FlightAware Discussions

Professional Passenger Has Basic Question

Hello everyone and a very pleasant 2021 to all.

Last night I was watching a program concerning Air France flight 447 from Rio de Janeiro to Paris. They discussed the cause for the crash and reported that the pitot tubes became frozen and thus the pilots, without any visual references, could not save the aircraft. I do not blame them for that because I cannot judge what I do not know.

What I do know is that GPS signals have been available to aircraft for many years. I have had an application on my iPhone for a few years now that tracks my location, altitude above mean sea level, and velocity from satellites. It updates as I drive down the road. We will drive on to an overpass that could have a 10 story building underneath it in my altitude changes as I go.

While I am not sure if this application was available for iPhones in 2009 it certainly makes sense that it should have been available to aircraft. Why do not aircraft use GPS for backup navigational data?

There must certainly be some eloquent and reasonable explanation. I just cannot think of what it is. Please enlighten me.

Thank you!

The problem was that the aircraft stalled. GPS information will not help you finding out your airspeed. It will only tell you your position and ground speed.

Thank you Mr. Hill… However, from the report I read provided by the French equivalent of the NTSB, that aircraft was still airborne for about 6 minutes after it got into trouble. It did not stall immediately. The pilots were confused by the erroneous readings from the frozen pitot tubes and spent 5 or 6 minutes trying to sort it out. By the time they discovered the truth, it was too late. GPS will give you velocity, heading, and altitude. My last trip to Atlanta was clocked at 525mph @ 28,000 feet. Even in 2009 I cannot imagine why some sort of back up GPS system could not have provided them with enough data to save the aircraft. There must be a good reason for that. Plenty of people smarter than I am flying around up there and flying desks down here. So, why? Thanks again!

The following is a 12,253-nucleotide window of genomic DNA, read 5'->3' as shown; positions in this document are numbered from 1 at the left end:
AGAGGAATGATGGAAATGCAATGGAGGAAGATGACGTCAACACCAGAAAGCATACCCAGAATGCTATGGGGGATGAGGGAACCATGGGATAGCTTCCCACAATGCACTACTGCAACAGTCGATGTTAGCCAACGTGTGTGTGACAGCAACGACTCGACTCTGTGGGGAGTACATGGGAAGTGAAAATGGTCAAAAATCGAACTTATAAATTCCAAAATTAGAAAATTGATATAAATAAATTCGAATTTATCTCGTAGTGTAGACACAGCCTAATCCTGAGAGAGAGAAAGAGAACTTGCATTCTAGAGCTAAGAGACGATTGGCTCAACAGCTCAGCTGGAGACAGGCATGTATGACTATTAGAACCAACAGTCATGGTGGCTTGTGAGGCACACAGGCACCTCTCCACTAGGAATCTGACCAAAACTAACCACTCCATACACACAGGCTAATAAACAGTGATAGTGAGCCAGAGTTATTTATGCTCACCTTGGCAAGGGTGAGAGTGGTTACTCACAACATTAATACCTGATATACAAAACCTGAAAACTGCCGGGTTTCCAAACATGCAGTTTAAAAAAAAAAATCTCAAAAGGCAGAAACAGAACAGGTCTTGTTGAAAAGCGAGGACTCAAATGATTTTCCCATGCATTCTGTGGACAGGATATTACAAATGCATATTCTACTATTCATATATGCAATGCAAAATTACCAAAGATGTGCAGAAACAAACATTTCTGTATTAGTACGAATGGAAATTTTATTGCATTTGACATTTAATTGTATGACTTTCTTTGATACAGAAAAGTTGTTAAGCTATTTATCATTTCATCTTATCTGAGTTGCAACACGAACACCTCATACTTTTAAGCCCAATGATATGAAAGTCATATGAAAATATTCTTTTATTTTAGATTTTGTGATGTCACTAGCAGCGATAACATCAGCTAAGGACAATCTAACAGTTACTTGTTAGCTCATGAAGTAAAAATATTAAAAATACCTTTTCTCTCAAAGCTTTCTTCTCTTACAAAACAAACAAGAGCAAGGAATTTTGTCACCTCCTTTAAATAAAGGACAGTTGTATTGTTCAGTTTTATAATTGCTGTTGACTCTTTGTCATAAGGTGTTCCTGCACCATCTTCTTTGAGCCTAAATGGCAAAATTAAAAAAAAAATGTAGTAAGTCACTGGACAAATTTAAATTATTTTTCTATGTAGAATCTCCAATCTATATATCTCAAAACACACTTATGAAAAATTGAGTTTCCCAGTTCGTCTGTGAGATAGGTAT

Well… I found a conversation about this subject from 2015… " Airliners do generally have GPS receivers, but GPS doesn’t give you the information that’s needed in this case.

In AF 447, the primary consequence of the blocked pitot tubes was that the flight envelope protection system couldn’t do its job properly and therefore automatically disengaged together with the autopilot. The subsequent crash was caused by the pilots’ confusion and failure to realize which consequences this had for the aircraft’s reaction to their control inputs.

However, what this system needs to function is not something a GPS system can possibly provide. GPS knows how fast the aircraft is moving relative to the earth , but for flight envelope protection you need to know how fast the aircraft is moving relative to the surrounding air , which GPS doesn’t have any way of knowing. The differences between these values is caused by wind and can be pretty large. It would be a recipe for disaster to let the computer limit what the pilot can do based on an arbitrary assumption that there’s no wind. (And, as Terry comments, there’s an additional difference caused by air pressure).

If I remember correctly, the AF 447 investigation concluded that the pitot tubes had thawed and began functioning properly well before impact; it was not the loss of airspeed indication that prevented the pilots from salvaging the situation. By this time the pilots were confused and thought the airspeed indication was still malfunctioning because it showed a much slower speed than they thought they ought to have – whereas in fact it was working perfectly well."

But you know what? I still don’t buy it. In a day when we can shoot a missile through a window 1000 miles away, when we can send submarines around the world, when Google use its Sensor Vault algorithms to accurately predict human behavior, there has got to be a way to back up all of us flying around up there. Let’s just figure it out.